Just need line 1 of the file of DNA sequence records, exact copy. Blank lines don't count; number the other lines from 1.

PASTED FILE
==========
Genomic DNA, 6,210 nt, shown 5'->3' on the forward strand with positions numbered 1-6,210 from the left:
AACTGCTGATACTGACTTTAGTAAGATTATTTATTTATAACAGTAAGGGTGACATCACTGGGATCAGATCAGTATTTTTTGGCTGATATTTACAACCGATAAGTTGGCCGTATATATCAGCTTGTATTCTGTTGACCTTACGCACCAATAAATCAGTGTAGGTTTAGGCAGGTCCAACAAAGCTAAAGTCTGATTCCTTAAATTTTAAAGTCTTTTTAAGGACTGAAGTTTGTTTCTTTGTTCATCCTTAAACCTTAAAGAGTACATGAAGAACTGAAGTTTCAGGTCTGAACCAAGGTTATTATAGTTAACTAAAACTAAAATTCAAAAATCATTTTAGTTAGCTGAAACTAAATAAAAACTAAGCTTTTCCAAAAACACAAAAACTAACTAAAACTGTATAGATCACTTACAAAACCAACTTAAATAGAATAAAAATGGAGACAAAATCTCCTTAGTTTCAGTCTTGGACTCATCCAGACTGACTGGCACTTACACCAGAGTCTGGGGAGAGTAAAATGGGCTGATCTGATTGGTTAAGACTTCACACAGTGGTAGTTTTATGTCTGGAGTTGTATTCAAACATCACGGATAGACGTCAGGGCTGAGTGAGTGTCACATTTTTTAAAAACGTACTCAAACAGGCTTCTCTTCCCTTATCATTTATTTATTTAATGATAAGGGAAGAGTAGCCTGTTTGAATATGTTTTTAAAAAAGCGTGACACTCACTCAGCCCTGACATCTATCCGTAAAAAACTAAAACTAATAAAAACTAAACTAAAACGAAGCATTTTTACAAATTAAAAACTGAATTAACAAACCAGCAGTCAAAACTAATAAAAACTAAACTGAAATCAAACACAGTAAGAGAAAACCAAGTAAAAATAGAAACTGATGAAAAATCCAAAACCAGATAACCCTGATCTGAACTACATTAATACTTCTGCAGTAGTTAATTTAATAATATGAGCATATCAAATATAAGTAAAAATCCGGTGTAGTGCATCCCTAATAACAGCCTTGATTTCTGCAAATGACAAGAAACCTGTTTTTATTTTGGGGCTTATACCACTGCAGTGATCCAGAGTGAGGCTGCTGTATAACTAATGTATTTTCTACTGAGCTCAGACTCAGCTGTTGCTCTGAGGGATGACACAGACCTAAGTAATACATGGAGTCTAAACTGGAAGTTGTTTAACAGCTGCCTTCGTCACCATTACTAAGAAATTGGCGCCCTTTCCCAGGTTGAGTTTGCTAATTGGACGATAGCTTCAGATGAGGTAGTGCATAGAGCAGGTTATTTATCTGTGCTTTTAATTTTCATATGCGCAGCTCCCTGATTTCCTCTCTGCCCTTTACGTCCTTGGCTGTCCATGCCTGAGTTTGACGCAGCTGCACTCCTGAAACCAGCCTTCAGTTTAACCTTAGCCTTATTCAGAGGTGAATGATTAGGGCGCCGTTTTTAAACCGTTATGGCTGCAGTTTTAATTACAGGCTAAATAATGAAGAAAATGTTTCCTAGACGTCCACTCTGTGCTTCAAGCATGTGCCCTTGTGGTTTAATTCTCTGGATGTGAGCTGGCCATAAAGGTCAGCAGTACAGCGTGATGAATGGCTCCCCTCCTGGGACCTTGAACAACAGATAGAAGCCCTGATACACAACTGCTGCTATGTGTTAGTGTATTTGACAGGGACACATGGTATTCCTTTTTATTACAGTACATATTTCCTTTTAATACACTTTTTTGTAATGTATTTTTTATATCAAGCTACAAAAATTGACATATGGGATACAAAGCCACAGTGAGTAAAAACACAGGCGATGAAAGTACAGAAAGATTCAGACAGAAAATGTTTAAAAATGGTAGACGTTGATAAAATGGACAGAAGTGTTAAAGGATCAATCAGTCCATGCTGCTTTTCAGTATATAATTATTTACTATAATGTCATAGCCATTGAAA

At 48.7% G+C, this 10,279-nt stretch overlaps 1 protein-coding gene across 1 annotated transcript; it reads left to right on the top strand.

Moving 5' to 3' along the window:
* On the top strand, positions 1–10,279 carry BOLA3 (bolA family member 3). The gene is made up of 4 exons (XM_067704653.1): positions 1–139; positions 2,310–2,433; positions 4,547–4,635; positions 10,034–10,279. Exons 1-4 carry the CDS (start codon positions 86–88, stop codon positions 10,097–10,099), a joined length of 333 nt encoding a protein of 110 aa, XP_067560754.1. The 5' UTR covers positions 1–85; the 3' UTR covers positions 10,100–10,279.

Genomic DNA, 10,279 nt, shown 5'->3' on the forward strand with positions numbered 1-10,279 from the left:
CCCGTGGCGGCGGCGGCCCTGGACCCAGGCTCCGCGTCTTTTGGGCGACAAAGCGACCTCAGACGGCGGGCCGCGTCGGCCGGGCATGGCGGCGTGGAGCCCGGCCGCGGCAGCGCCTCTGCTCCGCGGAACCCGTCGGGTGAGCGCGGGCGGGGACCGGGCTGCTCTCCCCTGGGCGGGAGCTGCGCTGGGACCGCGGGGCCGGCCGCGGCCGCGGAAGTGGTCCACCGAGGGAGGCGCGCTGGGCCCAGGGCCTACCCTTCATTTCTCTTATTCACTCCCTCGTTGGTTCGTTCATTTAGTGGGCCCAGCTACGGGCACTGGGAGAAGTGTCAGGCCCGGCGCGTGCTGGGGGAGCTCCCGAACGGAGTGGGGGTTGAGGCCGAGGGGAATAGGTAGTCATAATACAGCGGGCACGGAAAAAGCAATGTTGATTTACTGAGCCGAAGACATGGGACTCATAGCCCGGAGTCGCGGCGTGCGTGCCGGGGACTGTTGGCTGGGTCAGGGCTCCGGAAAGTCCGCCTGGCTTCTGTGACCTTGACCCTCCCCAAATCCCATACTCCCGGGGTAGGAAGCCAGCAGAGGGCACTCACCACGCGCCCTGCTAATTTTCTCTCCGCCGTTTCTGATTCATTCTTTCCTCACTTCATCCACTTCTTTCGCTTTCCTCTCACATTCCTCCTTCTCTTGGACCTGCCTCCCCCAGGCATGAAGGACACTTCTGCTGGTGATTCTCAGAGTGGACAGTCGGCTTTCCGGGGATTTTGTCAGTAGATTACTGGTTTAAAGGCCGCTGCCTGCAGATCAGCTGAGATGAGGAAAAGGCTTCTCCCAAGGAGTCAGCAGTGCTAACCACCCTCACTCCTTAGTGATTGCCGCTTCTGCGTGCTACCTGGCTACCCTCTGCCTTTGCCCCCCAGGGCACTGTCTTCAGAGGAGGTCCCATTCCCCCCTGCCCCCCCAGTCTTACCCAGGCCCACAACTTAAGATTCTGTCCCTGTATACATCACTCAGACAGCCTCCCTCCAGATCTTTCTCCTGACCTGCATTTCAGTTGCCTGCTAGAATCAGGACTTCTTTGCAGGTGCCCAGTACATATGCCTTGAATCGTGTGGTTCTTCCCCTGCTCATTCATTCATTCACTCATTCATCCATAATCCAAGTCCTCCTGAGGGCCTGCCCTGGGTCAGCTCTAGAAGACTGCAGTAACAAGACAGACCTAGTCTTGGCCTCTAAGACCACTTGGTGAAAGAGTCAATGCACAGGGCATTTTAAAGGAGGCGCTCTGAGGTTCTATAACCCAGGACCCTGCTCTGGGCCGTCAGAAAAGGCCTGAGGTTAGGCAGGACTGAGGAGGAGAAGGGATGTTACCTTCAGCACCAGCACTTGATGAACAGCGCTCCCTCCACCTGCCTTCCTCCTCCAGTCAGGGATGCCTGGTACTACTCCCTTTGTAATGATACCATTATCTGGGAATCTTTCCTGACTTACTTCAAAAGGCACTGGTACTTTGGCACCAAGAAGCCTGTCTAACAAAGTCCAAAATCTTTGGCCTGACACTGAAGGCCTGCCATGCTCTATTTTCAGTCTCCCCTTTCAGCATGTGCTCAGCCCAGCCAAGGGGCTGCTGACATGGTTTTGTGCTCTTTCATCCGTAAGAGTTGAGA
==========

Genomic DNA, 6,210 nt, shown 5'->3' on the forward strand with positions numbered 1-6,210 from the left: